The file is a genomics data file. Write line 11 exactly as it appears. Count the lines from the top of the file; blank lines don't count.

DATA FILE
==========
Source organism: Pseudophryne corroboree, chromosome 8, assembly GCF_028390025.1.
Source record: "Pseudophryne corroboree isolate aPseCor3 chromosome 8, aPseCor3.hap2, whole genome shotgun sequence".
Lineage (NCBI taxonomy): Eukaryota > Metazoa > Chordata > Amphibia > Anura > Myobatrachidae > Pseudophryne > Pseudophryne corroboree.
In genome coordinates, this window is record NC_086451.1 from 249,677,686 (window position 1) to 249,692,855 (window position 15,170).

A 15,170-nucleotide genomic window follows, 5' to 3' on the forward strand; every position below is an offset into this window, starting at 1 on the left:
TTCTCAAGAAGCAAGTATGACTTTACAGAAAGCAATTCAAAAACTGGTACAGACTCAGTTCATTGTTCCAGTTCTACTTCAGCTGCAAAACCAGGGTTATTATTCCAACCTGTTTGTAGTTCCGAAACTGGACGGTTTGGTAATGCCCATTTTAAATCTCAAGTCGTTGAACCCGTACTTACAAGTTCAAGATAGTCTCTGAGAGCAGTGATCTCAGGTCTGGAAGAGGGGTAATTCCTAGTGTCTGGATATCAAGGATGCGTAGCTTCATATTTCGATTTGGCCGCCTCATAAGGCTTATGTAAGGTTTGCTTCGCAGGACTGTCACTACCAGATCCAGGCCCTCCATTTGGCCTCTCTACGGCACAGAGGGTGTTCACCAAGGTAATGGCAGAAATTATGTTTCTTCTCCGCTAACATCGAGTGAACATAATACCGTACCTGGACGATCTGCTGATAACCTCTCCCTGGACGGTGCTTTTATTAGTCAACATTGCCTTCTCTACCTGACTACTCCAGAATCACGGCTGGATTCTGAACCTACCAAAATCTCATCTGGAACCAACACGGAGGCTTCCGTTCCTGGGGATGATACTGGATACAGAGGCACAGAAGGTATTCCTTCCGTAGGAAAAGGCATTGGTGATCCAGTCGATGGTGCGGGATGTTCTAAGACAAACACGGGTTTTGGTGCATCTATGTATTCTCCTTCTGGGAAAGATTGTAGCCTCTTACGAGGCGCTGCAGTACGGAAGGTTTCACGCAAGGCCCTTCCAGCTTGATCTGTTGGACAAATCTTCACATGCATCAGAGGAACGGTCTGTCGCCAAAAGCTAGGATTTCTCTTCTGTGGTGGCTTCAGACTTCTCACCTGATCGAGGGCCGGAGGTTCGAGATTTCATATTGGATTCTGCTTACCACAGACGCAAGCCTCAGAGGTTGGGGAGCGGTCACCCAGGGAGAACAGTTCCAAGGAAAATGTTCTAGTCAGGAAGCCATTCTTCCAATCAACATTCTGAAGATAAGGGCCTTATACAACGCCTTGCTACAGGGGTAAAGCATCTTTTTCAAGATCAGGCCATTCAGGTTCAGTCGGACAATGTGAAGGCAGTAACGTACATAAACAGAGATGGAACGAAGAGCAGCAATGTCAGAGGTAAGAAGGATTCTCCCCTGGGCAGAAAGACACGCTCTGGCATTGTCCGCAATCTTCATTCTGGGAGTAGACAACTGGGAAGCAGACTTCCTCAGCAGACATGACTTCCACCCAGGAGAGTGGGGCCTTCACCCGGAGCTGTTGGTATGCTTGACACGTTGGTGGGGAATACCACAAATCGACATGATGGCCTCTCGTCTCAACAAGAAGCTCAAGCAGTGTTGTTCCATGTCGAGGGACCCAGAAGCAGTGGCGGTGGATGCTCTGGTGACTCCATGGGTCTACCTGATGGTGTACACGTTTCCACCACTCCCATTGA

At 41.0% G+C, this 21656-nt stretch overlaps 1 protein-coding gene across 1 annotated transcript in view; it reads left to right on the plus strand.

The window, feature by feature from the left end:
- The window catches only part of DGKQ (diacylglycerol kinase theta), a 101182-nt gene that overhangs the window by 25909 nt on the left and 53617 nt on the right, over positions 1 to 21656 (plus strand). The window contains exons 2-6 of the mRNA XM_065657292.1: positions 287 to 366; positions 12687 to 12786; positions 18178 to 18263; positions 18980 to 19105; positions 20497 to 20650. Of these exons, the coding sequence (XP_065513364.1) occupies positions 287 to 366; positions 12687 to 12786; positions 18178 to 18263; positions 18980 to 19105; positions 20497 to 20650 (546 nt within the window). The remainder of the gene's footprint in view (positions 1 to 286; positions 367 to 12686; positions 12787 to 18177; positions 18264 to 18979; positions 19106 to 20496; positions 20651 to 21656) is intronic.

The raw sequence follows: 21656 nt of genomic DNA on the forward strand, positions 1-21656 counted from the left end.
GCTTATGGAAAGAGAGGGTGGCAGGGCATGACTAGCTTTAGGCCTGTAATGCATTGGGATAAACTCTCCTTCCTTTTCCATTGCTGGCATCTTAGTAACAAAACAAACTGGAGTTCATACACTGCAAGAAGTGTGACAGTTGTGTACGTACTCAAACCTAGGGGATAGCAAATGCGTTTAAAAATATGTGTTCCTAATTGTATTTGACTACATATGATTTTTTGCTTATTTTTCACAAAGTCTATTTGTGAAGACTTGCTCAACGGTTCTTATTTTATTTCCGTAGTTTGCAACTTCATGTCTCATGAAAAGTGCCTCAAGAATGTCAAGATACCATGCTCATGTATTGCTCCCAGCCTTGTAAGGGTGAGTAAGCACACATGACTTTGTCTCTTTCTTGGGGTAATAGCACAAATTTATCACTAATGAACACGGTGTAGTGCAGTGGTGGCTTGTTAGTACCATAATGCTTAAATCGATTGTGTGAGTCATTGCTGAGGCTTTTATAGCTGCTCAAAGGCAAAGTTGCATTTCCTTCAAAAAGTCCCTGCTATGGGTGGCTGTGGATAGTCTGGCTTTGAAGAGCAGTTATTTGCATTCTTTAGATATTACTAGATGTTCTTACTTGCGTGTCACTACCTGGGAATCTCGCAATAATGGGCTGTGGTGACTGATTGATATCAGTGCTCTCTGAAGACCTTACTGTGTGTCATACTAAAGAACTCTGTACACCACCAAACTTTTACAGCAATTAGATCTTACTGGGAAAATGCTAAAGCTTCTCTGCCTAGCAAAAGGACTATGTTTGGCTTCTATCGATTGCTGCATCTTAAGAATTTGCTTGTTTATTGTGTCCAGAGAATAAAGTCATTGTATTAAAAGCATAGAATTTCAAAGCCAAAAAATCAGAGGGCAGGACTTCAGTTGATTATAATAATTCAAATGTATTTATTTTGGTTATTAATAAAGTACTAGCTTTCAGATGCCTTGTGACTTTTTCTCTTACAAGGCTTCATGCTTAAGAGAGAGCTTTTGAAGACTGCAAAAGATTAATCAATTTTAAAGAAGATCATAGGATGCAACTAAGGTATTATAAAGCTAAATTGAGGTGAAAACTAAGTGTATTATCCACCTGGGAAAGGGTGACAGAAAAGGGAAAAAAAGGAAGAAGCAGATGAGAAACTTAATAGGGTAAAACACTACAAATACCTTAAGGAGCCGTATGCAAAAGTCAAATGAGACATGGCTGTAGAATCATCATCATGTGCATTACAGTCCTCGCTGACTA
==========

GCTTATGGAAAGAGAGGGTGGCAGGGCATGACTAGCTTTAGGCCTGTAATGCATTGGGATAAACTCTCCTTCCTTTTCCATTGCTGGCATCTTAGTAACAAAACAAACTGGAGTTCATACACTGCAAGAAGTGTGACAGTTGTGTACGTACTCAAACCTAGGGGATAGCAAATGCGTTTAAAAATATGTGTTCCTAATTGTATTTGACTACATATGATTTTTTGCTTATTTTTCACAAAGTCTATTTGTGAAGACTTGCTCAACGGTTCTTATTTTATTTCCGTAGTTTGCAACTTCATGTCTCATGAAAAGTGCCTCAAGAATGTCAAGATACCATGCTCATGTATTGCTCCCAGCCTTGTAAGGGTGAGTAAGCACACATGACTTTGTCTCTTTCTTGGGGTAATAGCACAAATTTATCACTAATGAACACGGTGTAGTGCAGTGGTGGCTTGTTAGTACCATAATGCTTAAATCGATTGTGTGAGTCATTGCTGAGGCTTTTATAGCTGCTCAAAGGCAAAGTTGCATTTCCTTCAAAAAGTCCCTGCTATGGGTGGCTGTGGATAGTCTGGCTTTGAAGAGCAGTTATTTGCATTCTTTAGATATTACTAGATGTTCTTACTTGCGTGTCACTACCTGGGAATCTCGCAATAATGGGCTGTGGTGACTGATTGATATCAGTGCTCTCTGAAGACCTTACTGTGTGTCATACTAAAGAACTCTGTACACCACCAAACTTTTACAGCAATTAGATCTTACTGGGAAAATGCTAAAGCTTCTCTGCCTAGCAAAAGGACTATGTTTGGCTTCTATCGATTGCTGCATCTTAAGAATTTGCTTGTTTATTGTGTCCAGAGAATAAAGTCATTGTATTAAAAGCATAGAATTTCAAAGCCAAAAAATCAGAGGGCAGGACTTCAGTTGATTATAATAATTCAAATGTATTTATTTTGGTTATTAATAAAGTACTAGCTTTCAGATGCCTTGTGACTTTTTCTCTTACAAGGCTTCATGCTTAAGAGAGAGCTTTTGAAGACTGCAAAAGATTAATCAATTTTAAAGAAGATCATAGGATGCAACTAAGGTATTATAAAGCTAAATTGAGGTGAAAACTAAGTGTATTATCCACCTGGGAAAGGGTGACAGAAAAGGGAAAAAAAGGAAGAAGCAGATGAGAAACTTAATAGGGTAAAACACTACAAATACCTTAAGGAGCCGTATGCAAAAGTCAAATGAGACATGGCTGTAGAATCATCATCATGTGCATTACAGTCCTCGCTGACTA